The chances are high that you or a loved one has been on the receiving end of an abusive act by an intimate partner.
Why? Because one in three women and one in four men have been victims of [some form of] physical violence by an intimate partner within their lifetime, according to the National Coalition Against Domestic Violence (NCADV).
October is Domestic Violence Awareness Month. Have you made plans to talk about it in your groups, congregations or communities?
On average, 20 people per minute are victims of rape, physical violence or stalking by an intimate partner in the United States—more than 10 million women and men a year, according to the NCADV. (Read more here.)
Domestic violence is a “pattern of abusive behaviors–including physical, sexual, and psychological attacks as well as economic coercion–used by one intimate partner against another (adult or adolescent) to gain, maintain, or regain power and control in the relationship,” reports the Domestic Violence Awareness Project. “Batterers use of a range of tactics to frighten, terrorize, manipulate, hurt, humiliate, blame, often injure, and sometimes kill a current or former intimate partner.”
In 2015, the ELCA adopted a social message on Gender-based Violence that “seeks to raise awareness about the growing level of gender-based violence” in the U.S. Gender-based violence, the message says, “includes but is not limited to rape, sexual abuse, physical and sexual assault, domestic and dating violence and sexual harassment.” You can download it here.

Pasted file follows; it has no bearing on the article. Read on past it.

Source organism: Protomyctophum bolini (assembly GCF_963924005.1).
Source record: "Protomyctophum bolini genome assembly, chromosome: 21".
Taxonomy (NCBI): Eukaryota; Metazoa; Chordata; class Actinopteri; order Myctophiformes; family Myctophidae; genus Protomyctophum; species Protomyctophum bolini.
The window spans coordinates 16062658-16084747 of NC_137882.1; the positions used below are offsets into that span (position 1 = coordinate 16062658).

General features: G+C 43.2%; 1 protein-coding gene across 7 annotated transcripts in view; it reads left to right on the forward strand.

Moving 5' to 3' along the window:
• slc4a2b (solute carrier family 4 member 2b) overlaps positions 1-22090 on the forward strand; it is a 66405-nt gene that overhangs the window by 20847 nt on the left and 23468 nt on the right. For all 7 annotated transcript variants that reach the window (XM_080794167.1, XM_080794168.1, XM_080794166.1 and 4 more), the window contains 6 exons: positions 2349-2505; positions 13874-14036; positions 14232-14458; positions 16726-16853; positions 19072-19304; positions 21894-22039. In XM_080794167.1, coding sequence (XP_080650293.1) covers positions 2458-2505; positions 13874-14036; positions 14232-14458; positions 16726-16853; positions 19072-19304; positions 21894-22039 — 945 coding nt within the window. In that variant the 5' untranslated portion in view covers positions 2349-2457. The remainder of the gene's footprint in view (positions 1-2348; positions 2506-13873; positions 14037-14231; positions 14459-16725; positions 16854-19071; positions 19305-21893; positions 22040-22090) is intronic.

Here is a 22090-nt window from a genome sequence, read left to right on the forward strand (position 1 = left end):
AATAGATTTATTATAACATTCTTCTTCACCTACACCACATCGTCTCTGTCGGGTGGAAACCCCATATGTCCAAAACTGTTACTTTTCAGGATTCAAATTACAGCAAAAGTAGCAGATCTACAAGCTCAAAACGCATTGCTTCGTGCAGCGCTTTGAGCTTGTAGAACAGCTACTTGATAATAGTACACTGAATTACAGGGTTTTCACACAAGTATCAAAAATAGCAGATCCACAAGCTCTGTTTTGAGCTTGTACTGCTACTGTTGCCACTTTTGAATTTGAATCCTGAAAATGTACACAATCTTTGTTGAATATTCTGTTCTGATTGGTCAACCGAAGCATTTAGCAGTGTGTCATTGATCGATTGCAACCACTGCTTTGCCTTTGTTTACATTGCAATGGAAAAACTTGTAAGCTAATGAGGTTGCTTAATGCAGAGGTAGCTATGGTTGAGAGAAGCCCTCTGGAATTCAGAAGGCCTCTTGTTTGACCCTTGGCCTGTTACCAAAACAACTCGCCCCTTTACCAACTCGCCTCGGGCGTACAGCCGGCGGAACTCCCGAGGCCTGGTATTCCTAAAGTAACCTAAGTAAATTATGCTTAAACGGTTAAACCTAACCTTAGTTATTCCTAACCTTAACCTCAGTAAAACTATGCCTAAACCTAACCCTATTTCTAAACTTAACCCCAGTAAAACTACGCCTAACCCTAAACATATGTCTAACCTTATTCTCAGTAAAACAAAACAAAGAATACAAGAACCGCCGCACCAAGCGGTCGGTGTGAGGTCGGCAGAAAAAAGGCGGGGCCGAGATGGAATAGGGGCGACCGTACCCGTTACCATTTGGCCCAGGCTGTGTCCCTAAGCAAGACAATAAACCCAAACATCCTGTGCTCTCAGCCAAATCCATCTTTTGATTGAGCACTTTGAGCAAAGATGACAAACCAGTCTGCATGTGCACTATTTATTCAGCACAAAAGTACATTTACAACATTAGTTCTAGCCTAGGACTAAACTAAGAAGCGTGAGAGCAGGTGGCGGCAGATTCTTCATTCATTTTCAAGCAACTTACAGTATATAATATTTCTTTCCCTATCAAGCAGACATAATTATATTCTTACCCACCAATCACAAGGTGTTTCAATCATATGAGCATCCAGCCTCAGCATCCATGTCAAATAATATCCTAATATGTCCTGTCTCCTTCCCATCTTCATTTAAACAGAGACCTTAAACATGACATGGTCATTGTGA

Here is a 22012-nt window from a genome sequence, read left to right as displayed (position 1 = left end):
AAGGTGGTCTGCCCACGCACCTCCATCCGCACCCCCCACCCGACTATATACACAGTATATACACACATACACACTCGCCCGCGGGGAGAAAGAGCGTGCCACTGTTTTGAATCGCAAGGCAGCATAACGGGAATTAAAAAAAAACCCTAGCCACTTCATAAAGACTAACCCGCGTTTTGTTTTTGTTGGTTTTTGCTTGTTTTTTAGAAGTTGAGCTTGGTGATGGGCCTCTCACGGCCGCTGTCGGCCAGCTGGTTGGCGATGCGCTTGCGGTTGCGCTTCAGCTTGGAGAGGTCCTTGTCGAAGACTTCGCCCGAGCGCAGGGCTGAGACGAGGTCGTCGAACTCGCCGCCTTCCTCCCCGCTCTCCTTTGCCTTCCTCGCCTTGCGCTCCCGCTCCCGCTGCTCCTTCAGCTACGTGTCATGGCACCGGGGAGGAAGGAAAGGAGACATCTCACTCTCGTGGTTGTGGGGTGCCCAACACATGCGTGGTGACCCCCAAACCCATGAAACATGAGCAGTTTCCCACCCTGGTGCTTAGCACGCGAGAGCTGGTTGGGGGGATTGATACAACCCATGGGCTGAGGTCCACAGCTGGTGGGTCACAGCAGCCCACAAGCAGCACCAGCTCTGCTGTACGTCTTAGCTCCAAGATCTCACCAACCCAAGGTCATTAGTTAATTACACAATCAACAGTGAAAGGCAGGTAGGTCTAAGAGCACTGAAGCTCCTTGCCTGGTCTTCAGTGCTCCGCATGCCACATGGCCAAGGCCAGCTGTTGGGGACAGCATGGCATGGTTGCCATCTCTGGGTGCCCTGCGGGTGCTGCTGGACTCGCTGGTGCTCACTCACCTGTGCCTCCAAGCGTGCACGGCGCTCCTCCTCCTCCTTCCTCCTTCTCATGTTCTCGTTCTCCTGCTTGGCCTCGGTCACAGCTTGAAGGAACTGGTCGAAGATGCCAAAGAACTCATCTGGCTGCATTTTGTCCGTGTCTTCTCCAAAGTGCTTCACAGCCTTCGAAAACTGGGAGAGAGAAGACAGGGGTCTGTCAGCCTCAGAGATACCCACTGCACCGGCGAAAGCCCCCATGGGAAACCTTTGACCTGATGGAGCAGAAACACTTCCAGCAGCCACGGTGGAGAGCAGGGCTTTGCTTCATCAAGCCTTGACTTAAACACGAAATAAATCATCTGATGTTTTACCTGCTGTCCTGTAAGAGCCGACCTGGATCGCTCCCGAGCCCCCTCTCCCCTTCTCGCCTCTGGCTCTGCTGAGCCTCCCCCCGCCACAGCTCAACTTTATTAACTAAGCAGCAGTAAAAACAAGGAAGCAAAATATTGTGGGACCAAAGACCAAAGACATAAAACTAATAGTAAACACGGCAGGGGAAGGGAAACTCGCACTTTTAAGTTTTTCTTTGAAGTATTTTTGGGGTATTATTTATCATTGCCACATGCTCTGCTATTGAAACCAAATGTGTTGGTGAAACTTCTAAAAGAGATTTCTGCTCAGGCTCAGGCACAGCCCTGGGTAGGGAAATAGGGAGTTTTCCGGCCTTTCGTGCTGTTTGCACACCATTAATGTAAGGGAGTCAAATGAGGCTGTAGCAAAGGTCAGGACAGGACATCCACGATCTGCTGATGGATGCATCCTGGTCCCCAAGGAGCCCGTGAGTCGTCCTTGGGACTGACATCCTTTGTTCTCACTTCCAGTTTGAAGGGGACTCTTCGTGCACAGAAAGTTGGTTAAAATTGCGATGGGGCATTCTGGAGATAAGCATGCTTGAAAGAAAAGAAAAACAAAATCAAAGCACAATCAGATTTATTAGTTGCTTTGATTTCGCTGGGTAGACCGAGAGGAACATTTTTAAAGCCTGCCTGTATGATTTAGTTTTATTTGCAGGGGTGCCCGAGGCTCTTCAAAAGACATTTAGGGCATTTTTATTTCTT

If you choose to address domestic violence this month, here are some websites that might help:
- Domestic Violence Awareness Project
- The National Domestic Violence Hotline
- The National Coalition Against Domestic Violence
- The Centers for Disease Control and Prevention for more statistics
- How To Stop Domestic Abuse infographic
- ELCA Justice for Women resources
Please let us know how you recognized Domestic Violence Awareness month by contacting us here.